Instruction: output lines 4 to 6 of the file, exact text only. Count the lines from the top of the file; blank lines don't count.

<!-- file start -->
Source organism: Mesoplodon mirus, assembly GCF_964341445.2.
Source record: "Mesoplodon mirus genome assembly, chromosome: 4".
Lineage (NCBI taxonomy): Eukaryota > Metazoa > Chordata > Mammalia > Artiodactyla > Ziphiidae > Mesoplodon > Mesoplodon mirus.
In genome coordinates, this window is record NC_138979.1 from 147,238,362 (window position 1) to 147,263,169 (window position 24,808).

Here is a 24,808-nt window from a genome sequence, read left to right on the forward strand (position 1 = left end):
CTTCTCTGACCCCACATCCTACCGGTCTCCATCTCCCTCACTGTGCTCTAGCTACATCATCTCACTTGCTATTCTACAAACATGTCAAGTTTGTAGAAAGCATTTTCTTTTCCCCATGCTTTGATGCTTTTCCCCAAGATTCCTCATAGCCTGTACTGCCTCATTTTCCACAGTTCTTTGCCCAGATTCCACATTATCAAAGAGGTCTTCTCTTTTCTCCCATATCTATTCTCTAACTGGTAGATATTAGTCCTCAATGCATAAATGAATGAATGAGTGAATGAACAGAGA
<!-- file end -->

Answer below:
In genome coordinates, this window is record NC_138979.1 from 147,238,362 (window position 1) to 147,263,169 (window position 24,808).

Here is a 24,808-nt window from a genome sequence, read left to right on the forward strand (position 1 = left end):
CTTCTCTGACCCCACATCCTACCGGTCTCCATCTCCCTCACTGTGCTCTAGCTACATCATCTCACTTGCTATTCTACAAACATGTCAAGTTTGTAGAAAGCATTTTCTTTTCCCCATGCTTTGATGCTTTTCCCCAAGATTCCTCATAGCCTGTACTGCCTCATTTTCCACAGTTCTTTGCCCAGATTCCACATTATCAAAGAGGTCTTCTCTTTTCTCCCATATCTATTCTCTAACTGGTAGATATTAGTCCTCAATGCATAAATGAATGAATGAGTGAATGAACAGAGA